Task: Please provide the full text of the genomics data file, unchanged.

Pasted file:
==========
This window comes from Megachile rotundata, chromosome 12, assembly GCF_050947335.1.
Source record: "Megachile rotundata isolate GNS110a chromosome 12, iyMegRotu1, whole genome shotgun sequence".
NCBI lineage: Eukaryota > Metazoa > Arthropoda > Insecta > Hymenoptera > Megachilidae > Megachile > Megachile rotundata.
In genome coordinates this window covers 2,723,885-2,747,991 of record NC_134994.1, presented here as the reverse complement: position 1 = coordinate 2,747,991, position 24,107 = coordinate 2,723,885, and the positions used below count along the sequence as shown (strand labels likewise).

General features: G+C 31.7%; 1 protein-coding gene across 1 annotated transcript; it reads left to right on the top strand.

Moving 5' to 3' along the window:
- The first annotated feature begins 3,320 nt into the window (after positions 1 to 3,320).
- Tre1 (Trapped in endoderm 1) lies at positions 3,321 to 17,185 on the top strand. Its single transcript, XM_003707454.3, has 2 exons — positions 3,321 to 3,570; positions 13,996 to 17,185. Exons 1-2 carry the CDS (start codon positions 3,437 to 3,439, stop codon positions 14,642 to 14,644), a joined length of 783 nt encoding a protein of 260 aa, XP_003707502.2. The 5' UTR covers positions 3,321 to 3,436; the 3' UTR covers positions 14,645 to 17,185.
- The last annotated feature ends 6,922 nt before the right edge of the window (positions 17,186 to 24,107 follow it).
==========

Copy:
This window comes from Megachile rotundata, chromosome 12, assembly GCF_050947335.1.
Source record: "Megachile rotundata isolate GNS110a chromosome 12, iyMegRotu1, whole genome shotgun sequence".
NCBI lineage: Eukaryota > Metazoa > Arthropoda > Insecta > Hymenoptera > Megachilidae > Megachile > Megachile rotundata.
In genome coordinates this window covers 2,723,885-2,747,991 of record NC_134994.1, presented here as the reverse complement: position 1 = coordinate 2,747,991, position 24,107 = coordinate 2,723,885, and the positions used below count along the sequence as shown (strand labels likewise).

General features: G+C 31.7%; 1 protein-coding gene across 1 annotated transcript; it reads left to right on the top strand.

Moving 5' to 3' along the window:
- The first annotated feature begins 3,320 nt into the window (after positions 1 to 3,320).
- Tre1 (Trapped in endoderm 1) lies at positions 3,321 to 17,185 on the top strand. Its single transcript, XM_003707454.3, has 2 exons — positions 3,321 to 3,570; positions 13,996 to 17,185. Exons 1-2 carry the CDS (start codon positions 3,437 to 3,439, stop codon positions 14,642 to 14,644), a joined length of 783 nt encoding a protein of 260 aa, XP_003707502.2. The 5' UTR covers positions 3,321 to 3,436; the 3' UTR covers positions 14,645 to 17,185.
- The last annotated feature ends 6,922 nt before the right edge of the window (positions 17,186 to 24,107 follow it).